The Gunpowder Plot: Terror and Toleration

The Gunpowder Plot: Terror and Toleration

Simon Adams

History Today Volume: 55 Issue: 11 (2005)


Everyone knows what the Gunpowder Plotters looked like. Thanks to one of the best-known etchings of the seventeenth century we see them ‘plotting’, broad brims of their hats over their noses, cloaks on their shoulders, mustachios and beards bristling – the archetypical band of desperados. Almost as well known are the broad outlines of the discovery of the ‘plot’: the mysterious warning sent to Lord Monteagle on October 26th, 1605, the investigation of the cellars under the Palace of Westminster on November 4th, the discovery of the gunpowder and Guy Fawkes, the flight of the other conspirators, the shoot-out at Holbeach in Staffordshire on November 8th in which four (Robert Catesby, Thomas Percy and the brothers Christopher and John Wright) were killed, and then the trial and execution of Fawkes and seven others in January 1606.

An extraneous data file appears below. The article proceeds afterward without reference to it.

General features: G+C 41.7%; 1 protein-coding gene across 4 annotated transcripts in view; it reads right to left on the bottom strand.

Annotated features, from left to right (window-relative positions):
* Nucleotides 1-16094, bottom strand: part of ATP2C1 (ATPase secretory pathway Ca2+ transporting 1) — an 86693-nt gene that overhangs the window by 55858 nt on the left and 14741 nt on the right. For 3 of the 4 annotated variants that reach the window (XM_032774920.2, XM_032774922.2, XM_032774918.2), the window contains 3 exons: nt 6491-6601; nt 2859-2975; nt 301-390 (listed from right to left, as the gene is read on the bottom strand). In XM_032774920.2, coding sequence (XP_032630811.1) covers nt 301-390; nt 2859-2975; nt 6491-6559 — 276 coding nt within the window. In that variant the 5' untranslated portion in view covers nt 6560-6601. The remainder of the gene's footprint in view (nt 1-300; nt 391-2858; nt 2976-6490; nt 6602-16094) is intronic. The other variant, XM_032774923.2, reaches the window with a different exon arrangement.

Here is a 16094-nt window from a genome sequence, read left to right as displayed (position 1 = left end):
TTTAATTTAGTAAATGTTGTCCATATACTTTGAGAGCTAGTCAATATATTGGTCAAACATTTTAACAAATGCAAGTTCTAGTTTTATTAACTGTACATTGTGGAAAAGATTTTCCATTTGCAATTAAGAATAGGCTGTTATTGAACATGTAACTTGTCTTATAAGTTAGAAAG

However, there was a more obscure sequel. Also implicated were the 9th Earl of Northumberland, three other peers (Viscount Montague and Lords Stourton and Mordaunt) and three members of the Society of Jesus. Two of the Jesuits, Fr Oswald Tesimond and Fr John Gerard, were able to escape abroad, but the third, the superior of the order in England, Fr Henry Garnet, was arrested just before the main trial. Garnet was tried separately on March 28th, 1606 and executed in May. The peers were tried in the court of Star Chamber: three were merely fined, but Northumberland was imprisoned in the Tower at pleasure and not released until 1621.

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